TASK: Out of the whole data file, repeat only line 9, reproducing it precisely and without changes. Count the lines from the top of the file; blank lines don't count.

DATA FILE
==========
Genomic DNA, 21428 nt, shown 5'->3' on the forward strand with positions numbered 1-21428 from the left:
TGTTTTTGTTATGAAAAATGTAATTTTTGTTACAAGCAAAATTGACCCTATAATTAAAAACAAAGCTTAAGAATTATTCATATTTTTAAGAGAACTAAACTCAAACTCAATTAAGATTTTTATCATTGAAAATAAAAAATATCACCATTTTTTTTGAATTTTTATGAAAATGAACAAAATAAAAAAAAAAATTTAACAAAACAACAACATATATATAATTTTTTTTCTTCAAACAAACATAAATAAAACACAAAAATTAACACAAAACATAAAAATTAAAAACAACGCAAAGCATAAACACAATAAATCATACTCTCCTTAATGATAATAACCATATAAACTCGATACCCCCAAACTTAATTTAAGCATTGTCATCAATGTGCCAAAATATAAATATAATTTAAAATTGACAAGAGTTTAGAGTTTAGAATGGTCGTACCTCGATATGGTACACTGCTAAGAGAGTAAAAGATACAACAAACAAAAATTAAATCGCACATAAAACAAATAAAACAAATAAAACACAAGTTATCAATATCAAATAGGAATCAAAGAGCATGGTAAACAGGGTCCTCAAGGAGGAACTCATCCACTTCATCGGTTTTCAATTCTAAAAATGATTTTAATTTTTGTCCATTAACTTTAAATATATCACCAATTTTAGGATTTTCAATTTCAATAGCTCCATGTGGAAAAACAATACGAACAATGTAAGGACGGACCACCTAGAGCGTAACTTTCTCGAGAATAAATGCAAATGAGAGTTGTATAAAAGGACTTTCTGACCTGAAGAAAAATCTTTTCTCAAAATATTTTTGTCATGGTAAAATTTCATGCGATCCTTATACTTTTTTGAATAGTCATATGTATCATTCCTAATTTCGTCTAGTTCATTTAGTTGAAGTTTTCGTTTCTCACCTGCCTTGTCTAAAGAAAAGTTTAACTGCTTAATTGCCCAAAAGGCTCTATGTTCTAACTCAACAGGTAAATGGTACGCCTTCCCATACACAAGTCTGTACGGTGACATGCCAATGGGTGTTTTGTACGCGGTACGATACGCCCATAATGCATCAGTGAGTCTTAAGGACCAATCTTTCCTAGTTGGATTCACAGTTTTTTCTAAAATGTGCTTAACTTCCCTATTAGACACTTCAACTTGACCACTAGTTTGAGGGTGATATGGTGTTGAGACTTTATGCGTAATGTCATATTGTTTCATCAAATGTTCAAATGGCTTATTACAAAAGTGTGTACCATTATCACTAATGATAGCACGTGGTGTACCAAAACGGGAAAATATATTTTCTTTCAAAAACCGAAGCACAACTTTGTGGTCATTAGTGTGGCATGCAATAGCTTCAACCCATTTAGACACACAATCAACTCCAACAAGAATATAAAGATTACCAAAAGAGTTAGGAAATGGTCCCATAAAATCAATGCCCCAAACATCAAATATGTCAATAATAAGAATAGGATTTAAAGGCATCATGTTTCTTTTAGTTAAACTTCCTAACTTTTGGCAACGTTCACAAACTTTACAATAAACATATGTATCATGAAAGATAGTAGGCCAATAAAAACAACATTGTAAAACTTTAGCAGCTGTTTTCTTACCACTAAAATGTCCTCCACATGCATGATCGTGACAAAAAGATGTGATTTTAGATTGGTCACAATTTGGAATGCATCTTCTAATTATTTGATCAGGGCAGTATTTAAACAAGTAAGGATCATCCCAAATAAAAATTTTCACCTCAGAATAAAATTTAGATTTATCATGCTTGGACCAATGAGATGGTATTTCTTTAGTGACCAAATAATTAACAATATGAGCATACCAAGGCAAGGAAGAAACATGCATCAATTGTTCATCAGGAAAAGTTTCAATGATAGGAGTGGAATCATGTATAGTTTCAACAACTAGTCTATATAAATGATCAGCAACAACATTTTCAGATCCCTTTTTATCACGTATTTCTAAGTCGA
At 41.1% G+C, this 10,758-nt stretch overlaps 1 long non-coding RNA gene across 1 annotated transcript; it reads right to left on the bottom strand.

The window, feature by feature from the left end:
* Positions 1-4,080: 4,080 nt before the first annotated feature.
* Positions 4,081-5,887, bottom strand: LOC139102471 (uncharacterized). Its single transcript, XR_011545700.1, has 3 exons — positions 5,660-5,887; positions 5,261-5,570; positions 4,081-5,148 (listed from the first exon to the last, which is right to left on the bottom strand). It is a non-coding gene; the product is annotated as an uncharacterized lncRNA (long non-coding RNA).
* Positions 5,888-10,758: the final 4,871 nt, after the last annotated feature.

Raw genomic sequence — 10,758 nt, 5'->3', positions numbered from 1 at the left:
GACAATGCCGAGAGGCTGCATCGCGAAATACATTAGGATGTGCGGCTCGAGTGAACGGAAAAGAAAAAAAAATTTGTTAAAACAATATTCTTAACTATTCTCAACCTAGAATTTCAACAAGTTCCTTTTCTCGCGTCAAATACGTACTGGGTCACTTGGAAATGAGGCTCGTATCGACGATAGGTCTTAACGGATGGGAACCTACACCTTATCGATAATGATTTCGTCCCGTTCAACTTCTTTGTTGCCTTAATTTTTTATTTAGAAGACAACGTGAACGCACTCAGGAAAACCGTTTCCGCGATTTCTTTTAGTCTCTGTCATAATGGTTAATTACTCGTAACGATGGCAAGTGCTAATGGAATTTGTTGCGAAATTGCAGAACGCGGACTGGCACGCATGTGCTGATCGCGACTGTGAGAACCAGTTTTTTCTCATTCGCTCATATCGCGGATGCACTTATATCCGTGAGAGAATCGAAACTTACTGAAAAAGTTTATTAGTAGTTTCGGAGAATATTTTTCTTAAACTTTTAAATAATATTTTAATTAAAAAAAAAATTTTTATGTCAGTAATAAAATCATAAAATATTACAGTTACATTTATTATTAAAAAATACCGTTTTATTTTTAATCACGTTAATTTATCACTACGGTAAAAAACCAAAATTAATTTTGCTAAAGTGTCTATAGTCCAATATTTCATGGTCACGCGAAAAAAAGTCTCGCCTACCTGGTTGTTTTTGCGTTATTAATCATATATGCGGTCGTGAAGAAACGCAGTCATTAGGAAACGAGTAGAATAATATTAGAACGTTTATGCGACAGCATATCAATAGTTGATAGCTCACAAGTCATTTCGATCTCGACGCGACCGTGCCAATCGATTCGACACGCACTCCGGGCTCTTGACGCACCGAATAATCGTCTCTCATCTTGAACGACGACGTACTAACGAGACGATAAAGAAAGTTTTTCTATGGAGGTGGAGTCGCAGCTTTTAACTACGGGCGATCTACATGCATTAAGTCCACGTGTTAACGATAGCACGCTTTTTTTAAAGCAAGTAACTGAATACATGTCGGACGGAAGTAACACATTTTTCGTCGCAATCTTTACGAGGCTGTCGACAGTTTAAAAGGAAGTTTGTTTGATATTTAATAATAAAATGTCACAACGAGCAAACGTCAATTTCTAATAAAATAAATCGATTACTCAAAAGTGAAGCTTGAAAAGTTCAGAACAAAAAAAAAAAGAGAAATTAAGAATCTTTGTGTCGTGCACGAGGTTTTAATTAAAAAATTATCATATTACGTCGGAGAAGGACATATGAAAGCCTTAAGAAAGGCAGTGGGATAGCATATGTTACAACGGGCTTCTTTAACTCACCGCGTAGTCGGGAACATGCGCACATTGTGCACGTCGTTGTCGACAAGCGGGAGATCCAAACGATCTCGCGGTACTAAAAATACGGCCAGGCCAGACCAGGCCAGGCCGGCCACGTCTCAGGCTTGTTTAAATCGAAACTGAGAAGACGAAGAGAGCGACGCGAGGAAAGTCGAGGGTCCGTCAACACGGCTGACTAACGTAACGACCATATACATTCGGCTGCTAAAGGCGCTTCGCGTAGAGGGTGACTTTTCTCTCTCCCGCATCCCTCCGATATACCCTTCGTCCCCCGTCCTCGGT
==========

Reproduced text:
GACAATGCCGAGAGGCTGCATCGCGAAATACATTAGGATGTGCGGCTCGAGTGAACGGAAAAGAAAAAAAAATTTGTTAAAACAATATTCTTAACTATTCTCAACCTAGAATTTCAACAAGTTCCTTTTCTCGCGTCAAATACGTACTGGGTCACTTGGAAATGAGGCTCGTATCGACGATAGGTCTTAACGGATGGGAACCTACACCTTATCGATAATGATTTCGTCCCGTTCAACTTCTTTGTTGCCTTAATTTTTTATTTAGAAGACAACGTGAACGCACTCAGGAAAACCGTTTCCGCGATTTCTTTTAGTCTCTGTCATAATGGTTAATTACTCGTAACGATGGCAAGTGCTAATGGAATTTGTTGCGAAATTGCAGAACGCGGACTGGCACGCATGTGCTGATCGCGACTGTGAGAACCAGTTTTTTCTCATTCGCTCATATCGCGGATGCACTTATATCCGTGAGAGAATCGAAACTTACTGAAAAAGTTTATTAGTAGTTTCGGAGAATATTTTTCTTAAACTTTTAAATAATATTTTAATTAAAAAAAAAATTTTTATGTCAGTAATAAAATCATAAAATATTACAGTTACATTTATTATTAAAAAATACCGTTTTATTTTTAATCACGTTAATTTATCACTACGGTAAAAAACCAAAATTAATTTTGCTAAAGTGTCTATAGTCCAATATTTCATGGTCACGCGAAAAAAAGTCTCGCCTACCTGGTTGTTTTTGCGTTATTAATCATATATGCGGTCGTGAAGAAACGCAGTCATTAGGAAACGAGTAGAATAATATTAGAACGTTTATGCGACAGCATATCAATAGTTGATAGCTCACAAGTCATTTCGATCTCGACGCGACCGTGCCAATCGATTCGACACGCACTCCGGGCTCTTGACGCACCGAATAATCGTCTCTCATCTTGAACGACGACGTACTAACGAGACGATAAAGAAAGTTTTTCTATGGAGGTGGAGTCGCAGCTTTTAACTACGGGCGATCTACATGCATTAAGTCCACGTGTTAACGATAGCACGCTTTTTTTAAAGCAAGTAACTGAATACATGTCGGACGGAAGTAACACATTTTTCGTCGCAATCTTTACGAGGCTGTCGACAGTTTAAAAGGAAGTTTGTTTGATATTTAATAATAAAATGTCACAACGAGCAAACGTCAATTTCTAATAAAATAAATCGATTACTCAAAAGTGAAGCTTGAAAAGTTCAGAACAAAAAAAAAAAGAGAAATTAAGAATCTTTGTGTCGTGCACGAGGTTTTAATTAAAAAATTATCATATTACGTCGGAGAAGGACATATGAAAGCCTTAAGAAAGGCAGTGGGATAGCATATGTTACAACGGGCTTCTTTAACTCACCGCGTAGTCGGGAACATGCGCACATTGTGCACGTCGTTGTCGACAAGCGGGAGATCCAAACGATCTCGCGGTACTAAAAATACGGCCAGGCCAGACCAGGCCAGGCCGGCCACGTCTCAGGCTTGTTTAAATCGAAACTGAGAAGACGAAGAGAGCGACGCGAGGAAAGTCGAGGGTCCGTCAACACGGCTGACTAACGTAACGACCATATACATTCGGCTGCTAAAGGCGCTTCGCGTAGAGGGTGACTTTTCTCTCTCCCGCATCCCTCCGATATACCCTTCGTCCCCCGTCCTCGGT